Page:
Kitch-iti-kipi known as “The Big Spring” is another gem in The UP’s crown. The 40 ft. deep spring pumps over 10,000 gallons of water a minute! Be sure to ride the self-operated observation raft across the spring, it offers a unique perspective, providing striking views to the bottom.
Big Spring is located inside Palms Book State Park, beautiful all year round… Big Spring doesn’t freeze! Visiting in the winter to see the crystal clear blue waters surrounded by a winter wonderland would be an epic adventure. (Mental note made)
Pictured Rocks National Lakeshore
Pictured Rocks National Lakeshore is 40 miles of breath taking lakeshore along Lake Superior. There are nearly 100 miles of hiking trails winding through dense forest that will take you to waterfalls, pristine beaches and other secluded beauty.
Take A Hike
Deciding which hike to do will be tough, there are so many things to explore! I would recommend doing a couple hikes inside this bubble of national protected land to best see the beauty the UP has to offer. Michigan is so incredible! As we hiked along lakeshore north country trail the trail suddenly went from dirt to boardwalk as we crossed over some swamp lands. As we continued further, I looked around… we were completely surrounded 360 degrees by bright yellow flowers.
Relax at Chapel Beach
Explore the beach area and hike to the waterfall nearby!
Take A Dip
At the end of the hike there was the opportunity to cool off in a bath of crystal clear ABSOLUTELY FREEZING Lake Superior water. I wouldn’t recommend swimming for too long, while the surface temperature of Lake Superior varies seasonally, the temperature below (660 ft; 200 m) is 39 °F (4 °C) I dipped my toes in and decided that was enough for me! 😊
For more on what to do in Michigan’s U.P check out my post on the Eastern Region!
Iceland is full of sharp contrasts. This is a country with fire and ice co-existing. Where the winters are long and dark, but the summer’s midnight sun makes up for it, making the day’s feel much longer in summer.
Iceland has been a dream of mine for about 5 years now. The first time I saw pictures my jaw dropped. Who knew the country with “ice” in the name was so stunning with such a diverse landscape? Not me. Iceland immediately jumped to the top of my list. I started researching how much a trip to Iceland would cost me… and my jaw dropped again. There was nooo way I could afford that! Or was there? *Puts on thinking cap*
Here’s my 8 Day Itinerary for Iceland’s Ring Road!
How to Get to Iceland
Fly into Reykjavik International Airport (KEF). Flights are typically one of the largest expenses when traveling. I fly on budget airlines frequently, especially if it’s going to end up saving me a couple hundred dollars a flight. We flew direct into Iceland on the budget airline WOW. *WOW IS NO LONGER IN BUSINESS*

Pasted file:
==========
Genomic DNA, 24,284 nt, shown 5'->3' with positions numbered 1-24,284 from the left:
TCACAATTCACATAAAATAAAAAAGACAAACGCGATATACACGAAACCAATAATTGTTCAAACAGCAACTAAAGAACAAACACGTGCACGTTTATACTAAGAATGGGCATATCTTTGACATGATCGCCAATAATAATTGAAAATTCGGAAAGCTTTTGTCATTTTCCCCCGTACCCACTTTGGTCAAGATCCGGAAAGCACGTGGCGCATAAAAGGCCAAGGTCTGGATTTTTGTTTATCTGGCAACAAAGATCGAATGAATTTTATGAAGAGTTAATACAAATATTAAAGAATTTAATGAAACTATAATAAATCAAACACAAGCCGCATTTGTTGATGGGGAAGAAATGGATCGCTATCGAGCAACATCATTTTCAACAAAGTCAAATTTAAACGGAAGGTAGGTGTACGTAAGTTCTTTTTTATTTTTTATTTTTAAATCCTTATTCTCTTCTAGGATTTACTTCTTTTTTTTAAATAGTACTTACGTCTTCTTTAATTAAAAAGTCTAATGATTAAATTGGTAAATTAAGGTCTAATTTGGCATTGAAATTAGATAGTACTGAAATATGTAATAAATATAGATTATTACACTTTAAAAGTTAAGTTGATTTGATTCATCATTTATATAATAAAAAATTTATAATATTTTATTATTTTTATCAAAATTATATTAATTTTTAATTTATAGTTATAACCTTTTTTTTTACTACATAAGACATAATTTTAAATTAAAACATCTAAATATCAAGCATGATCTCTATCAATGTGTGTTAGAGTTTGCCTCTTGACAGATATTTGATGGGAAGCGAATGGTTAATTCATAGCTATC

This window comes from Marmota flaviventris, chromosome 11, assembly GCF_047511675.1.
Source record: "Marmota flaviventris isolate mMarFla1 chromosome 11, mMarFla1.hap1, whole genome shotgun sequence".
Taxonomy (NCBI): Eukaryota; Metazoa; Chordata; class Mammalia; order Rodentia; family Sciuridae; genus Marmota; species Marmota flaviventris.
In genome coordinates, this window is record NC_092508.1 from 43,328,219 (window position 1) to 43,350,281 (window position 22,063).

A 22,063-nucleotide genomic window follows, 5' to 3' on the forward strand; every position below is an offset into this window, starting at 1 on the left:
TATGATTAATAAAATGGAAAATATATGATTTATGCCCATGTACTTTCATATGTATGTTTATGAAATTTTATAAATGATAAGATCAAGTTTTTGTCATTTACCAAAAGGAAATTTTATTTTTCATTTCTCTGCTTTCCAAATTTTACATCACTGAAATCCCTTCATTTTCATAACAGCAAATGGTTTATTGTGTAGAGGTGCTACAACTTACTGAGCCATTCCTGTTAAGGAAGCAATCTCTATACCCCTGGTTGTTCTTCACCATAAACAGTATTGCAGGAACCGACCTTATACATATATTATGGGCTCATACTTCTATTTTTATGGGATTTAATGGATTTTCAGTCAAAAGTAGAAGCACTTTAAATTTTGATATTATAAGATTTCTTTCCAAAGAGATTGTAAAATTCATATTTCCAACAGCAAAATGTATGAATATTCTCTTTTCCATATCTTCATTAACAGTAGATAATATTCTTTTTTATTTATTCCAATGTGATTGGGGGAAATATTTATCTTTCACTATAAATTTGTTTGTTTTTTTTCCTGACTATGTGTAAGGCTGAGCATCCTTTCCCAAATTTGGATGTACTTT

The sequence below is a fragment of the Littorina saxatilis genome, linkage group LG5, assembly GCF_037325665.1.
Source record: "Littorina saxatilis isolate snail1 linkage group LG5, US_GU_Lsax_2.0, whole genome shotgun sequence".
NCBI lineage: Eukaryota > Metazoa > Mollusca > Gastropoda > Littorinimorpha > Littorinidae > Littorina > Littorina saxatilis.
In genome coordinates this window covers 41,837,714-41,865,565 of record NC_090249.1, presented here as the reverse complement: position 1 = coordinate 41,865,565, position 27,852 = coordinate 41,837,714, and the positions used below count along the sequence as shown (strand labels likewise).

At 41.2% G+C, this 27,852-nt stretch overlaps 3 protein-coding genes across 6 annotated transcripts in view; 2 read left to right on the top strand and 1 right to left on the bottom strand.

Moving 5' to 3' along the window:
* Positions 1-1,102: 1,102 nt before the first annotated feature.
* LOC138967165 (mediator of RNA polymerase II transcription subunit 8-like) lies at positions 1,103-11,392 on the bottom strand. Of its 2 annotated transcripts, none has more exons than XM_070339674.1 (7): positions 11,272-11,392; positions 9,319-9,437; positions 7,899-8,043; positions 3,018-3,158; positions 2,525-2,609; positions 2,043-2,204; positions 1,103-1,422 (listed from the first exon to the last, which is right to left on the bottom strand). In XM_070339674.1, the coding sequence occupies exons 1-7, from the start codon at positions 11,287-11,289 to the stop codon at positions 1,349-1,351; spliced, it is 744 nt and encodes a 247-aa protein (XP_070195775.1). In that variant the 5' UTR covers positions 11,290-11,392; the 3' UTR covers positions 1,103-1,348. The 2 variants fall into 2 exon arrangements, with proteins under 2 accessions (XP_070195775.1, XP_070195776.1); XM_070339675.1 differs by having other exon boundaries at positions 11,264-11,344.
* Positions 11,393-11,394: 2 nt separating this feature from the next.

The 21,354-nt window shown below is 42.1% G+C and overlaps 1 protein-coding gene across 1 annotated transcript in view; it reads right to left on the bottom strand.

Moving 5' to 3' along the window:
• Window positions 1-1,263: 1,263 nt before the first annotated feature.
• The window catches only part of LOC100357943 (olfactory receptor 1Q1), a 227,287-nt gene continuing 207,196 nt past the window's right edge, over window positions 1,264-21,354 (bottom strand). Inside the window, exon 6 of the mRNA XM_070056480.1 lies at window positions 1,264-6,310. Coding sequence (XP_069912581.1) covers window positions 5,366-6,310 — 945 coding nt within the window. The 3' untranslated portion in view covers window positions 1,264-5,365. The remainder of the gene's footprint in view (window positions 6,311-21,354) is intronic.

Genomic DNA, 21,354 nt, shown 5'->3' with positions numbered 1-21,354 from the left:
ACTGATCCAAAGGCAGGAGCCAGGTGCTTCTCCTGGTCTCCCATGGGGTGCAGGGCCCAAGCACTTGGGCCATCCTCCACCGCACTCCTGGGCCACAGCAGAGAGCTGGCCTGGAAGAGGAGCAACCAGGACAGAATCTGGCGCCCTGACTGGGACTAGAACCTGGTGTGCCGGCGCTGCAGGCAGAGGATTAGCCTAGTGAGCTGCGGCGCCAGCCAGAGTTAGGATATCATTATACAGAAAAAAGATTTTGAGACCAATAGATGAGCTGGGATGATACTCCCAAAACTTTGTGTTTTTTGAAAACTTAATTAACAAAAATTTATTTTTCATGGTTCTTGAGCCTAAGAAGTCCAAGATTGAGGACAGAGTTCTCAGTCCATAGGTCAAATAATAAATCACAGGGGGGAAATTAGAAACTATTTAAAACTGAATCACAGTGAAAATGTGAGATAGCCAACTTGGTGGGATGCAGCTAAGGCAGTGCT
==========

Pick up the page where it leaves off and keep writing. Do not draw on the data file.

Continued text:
How to Get Around Iceland
Once we arrived in Reykjavik, we took the Airport Direct bus into the city (we found that to be the cheapest way into the city without a rental car). The bus had WIFI, and put public transportation buses in the US to shame. We were dropped off within walking distance to our AirBnB and the city’s attractions. Reykjavik is extremely walkable, so I’d recommend exploring on foot!
A rental car is necessary if you plan to explore Iceland’s ring road or outside the city of Reykjavik. You can pick up your rental right at the airport or take the bus into the city and get your car when you’re ready to leave the city.
Perhaps the most iconic building in Reykjavik, Hallgrímskirkja is a beautiful Lutheran church standing at 244 ft high. The height of the church makes it the largest church in Iceland, and one of the tallest structures in the country!
The Sun Voyager is a sculpture created by Jón Gunnar. The Sun Voyager sits along the coastline of the city and has a cool history. In 1986 Gunnar’s design for Sun Voyager won best outdoor sculpture in a competition funded by the city. The competition purpose was to create a sculpture that would commemorate the 200th anniversary of the city.
Taste the local cuisine …
Snacking on the traditional Icelandic food was… interesting. Logan tried things where I drew the line, such as fermented shark and dried pounded fish. The rye bread ice-cream however, I could eat in gallons.
Icelandic hot dogs are not like ordinary hot dogs, because they’re made mostly from Icelandic lamb, along with a bit of pork and beef. we ordered as most Icelanders do and were served a hot dog on a warm, steamed bun topped with TWO kinds of onions- raw white, and crispy fried onions, finished off with ketchup, sweet brown mustard called pylsusinnep, and remoulade, a sauce made with mayo, capers, mustard, and herbs. It was delicious, and much preferred by locals over the fermented shark.
SO MUCH COFFEE. Iceland knows coffee, every cup I had was exceptionally delicious. Which is GREAT, because it’s cold and rainy almost all the time, and coffee is a requirement for me to become a functioning human in the mornings.
Everything about Iceland is expensive. Including the food. We easily spent around $25-50 per person a meal while in the city. Before we drove to our first cabin we went grocery shopping at the local Bonus.
The Golden Circle
We headed east towards Thingvellir National Park where our next AirBnB was. The road trip had officially begun! Make sure to check the road conditions (here) during your trip, the weather in Iceland is unpredictable, in one hour we saw sunny clear warm weather turn to hail and wind blown frost.
Spend Two Nights